Thursday, August 27, 2009

Thursday Morning

AlphaNinja - US stocks opened down a little over half a percent. GDP dropped 1% in the second quarter, slightly better than expected. Chinese stocks were down, as the government said it will cut excessive investment in certain industries.

Amidst yet another delay, Boeing will take a $2.5billion charge for the delayed 787 Dreamliner. Shares higher though.

Good news - as the cost of solar panels drops, the need for it to be "legislated" into use (versus being cost effective) is reduced.
For solar shoppers these days, the price is right. Panel prices have fallen about 40 percent since the middle of last year, driven down partly by an increase in the supply of a crucial ingredient for panels, according to analysts at the investment bank Piper Jaffray.

Having pillaged US taxpayers to pay for the Cash for Clunkers, program, Ford is attempting to have the Europeans throw money their way also.
Aug. 27 (Bloomberg) -- Ford Motor Co. is lobbying European governments to extend consumer sales incentives to avoid a new market collapse when the programs end, according to the U.S. automaker’s top executive in the region.

WSJ op-ed on the hand-wringing over HFT (High Frequency Trading)
What is flash trading? As pioneered by the electronic communications network Direct Edge, it is simply a way for one customer to query other customers to see if they will take the other side of a trade.

Tribune bondholders want to investigate Sam Zell's $8.3billion buyout of Tribune Co.
Zell’s leveraged buyout and “the unsustainable debt burden imposed on a business already in a secular decline undoubtedly caused” Chicago-based Tribune’s bankruptcy, the bondholders said in a court filing yesterday in Wilmington, Delaware. They hold more than 18 percent of the company’s bonds, according to the filing.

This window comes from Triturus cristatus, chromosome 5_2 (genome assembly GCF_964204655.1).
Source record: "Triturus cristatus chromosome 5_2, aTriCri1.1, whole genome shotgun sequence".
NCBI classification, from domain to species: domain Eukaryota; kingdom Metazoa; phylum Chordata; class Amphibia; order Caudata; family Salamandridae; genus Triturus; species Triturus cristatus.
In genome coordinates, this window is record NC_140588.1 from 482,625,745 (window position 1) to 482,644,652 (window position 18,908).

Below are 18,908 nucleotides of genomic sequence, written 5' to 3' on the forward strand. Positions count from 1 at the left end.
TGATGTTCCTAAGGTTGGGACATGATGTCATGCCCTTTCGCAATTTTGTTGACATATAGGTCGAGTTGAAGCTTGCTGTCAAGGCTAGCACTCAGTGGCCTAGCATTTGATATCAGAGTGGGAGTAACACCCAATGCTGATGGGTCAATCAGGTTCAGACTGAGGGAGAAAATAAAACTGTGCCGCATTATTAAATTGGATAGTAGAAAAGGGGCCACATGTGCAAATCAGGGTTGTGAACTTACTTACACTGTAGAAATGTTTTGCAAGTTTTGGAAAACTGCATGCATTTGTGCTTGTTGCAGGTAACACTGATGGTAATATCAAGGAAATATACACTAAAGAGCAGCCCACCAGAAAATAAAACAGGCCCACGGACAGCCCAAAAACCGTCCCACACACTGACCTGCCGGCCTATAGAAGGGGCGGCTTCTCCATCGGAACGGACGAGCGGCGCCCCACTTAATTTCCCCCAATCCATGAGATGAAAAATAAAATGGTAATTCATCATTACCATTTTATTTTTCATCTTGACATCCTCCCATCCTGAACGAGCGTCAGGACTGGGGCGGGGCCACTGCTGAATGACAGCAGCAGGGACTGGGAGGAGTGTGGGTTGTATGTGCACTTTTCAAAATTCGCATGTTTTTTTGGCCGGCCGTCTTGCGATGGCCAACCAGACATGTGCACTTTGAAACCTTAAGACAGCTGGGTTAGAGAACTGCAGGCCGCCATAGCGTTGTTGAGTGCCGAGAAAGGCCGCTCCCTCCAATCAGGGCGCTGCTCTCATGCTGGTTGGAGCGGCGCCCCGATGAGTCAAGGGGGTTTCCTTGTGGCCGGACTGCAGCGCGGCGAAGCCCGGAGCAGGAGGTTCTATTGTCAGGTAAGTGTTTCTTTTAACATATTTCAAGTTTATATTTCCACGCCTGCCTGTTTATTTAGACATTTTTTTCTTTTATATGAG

Ireland's dependable economic indicator show citizens leaving to find jobs.
Sean McManamon left Ballycroy -- a picturesque village sandwiched between the Atlantic Ocean and the Nephin Beg mountain range -- for a job in London in February after his small construction firm folded. Mr. McManamon, a midfielder who was a stalwart of the Ballycroy team's defense, emigrated around the same time as three other players, leaving the village without an adult team for the first time in more than 50 years.

It is the 35-year-old father of four's second stint as an emigrant. He hopes it is his last. Emigrating again, after being in London for eight years and returning in 1999 to capitalize on Ireland's real-estate boom "was easily one of the hardest things I've ever done," says Mr. McManamon, who left his family, a 100-acre farm and a nearly finished seven-bedroom home behind. "I never thought I'd leave Ireland again."

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